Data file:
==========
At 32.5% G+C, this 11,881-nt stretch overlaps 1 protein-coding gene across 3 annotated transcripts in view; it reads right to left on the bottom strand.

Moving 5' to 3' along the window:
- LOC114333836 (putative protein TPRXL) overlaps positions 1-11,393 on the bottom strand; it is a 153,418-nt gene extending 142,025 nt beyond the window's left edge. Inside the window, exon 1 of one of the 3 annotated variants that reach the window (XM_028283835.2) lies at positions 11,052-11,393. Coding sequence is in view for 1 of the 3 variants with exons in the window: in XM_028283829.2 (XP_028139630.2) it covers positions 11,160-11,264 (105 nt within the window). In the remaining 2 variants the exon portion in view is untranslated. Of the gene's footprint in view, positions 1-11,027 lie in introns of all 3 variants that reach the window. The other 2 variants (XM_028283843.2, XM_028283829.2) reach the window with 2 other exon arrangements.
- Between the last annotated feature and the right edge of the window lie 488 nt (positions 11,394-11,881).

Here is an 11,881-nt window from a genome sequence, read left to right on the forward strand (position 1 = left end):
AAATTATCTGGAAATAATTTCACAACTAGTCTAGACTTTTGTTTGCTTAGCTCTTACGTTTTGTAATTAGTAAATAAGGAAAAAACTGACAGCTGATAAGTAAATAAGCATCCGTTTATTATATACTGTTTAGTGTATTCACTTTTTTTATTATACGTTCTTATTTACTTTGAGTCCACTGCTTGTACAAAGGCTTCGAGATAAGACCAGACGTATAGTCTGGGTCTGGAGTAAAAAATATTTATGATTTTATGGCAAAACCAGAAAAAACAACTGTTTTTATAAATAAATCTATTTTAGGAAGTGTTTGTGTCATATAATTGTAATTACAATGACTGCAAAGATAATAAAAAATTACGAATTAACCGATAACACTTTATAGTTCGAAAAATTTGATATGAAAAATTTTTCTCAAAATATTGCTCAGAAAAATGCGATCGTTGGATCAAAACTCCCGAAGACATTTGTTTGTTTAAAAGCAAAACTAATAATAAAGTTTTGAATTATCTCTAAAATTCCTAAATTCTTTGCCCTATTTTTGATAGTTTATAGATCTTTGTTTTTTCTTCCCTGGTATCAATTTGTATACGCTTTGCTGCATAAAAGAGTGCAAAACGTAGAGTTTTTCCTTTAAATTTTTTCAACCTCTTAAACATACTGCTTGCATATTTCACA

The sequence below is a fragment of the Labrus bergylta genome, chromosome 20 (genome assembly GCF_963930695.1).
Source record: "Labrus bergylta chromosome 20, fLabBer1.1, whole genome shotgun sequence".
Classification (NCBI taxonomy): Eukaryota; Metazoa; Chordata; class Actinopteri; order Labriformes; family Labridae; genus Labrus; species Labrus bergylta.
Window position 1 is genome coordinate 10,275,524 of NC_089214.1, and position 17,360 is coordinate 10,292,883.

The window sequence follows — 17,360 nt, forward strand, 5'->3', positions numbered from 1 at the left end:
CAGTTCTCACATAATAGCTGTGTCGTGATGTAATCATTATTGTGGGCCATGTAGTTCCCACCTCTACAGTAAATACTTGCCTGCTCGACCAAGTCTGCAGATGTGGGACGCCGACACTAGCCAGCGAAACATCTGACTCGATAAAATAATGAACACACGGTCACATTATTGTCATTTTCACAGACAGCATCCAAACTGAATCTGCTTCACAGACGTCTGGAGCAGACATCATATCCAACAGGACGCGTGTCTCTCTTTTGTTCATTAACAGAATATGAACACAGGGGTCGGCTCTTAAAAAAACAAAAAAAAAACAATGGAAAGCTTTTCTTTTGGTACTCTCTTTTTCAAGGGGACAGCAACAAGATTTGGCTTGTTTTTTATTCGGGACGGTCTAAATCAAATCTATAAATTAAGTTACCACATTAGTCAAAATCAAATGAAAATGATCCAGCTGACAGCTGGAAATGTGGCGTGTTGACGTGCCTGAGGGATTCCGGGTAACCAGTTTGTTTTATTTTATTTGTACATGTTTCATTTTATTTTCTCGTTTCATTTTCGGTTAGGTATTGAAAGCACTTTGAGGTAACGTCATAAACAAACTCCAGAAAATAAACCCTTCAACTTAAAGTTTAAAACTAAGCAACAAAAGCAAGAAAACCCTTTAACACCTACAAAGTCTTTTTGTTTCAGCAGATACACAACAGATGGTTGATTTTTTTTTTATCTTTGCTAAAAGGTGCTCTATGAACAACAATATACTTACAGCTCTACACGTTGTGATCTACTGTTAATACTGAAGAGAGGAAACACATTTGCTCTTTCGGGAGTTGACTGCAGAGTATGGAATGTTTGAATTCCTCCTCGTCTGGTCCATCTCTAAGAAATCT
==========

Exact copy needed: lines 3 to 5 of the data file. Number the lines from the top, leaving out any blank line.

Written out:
- LOC114333836 (putative protein TPRXL) overlaps positions 1-11,393 on the bottom strand; it is a 153,418-nt gene extending 142,025 nt beyond the window's left edge. Inside the window, exon 1 of one of the 3 annotated variants that reach the window (XM_028283835.2) lies at positions 11,052-11,393. Coding sequence is in view for 1 of the 3 variants with exons in the window: in XM_028283829.2 (XP_028139630.2) it covers positions 11,160-11,264 (105 nt within the window). In the remaining 2 variants the exon portion in view is untranslated. Of the gene's footprint in view, positions 1-11,027 lie in introns of all 3 variants that reach the window. The other 2 variants (XM_028283843.2, XM_028283829.2) reach the window with 2 other exon arrangements.
- Between the last annotated feature and the right edge of the window lie 488 nt (positions 11,394-11,881).

Here is an 11,881-nt window from a genome sequence, read left to right on the forward strand (position 1 = left end):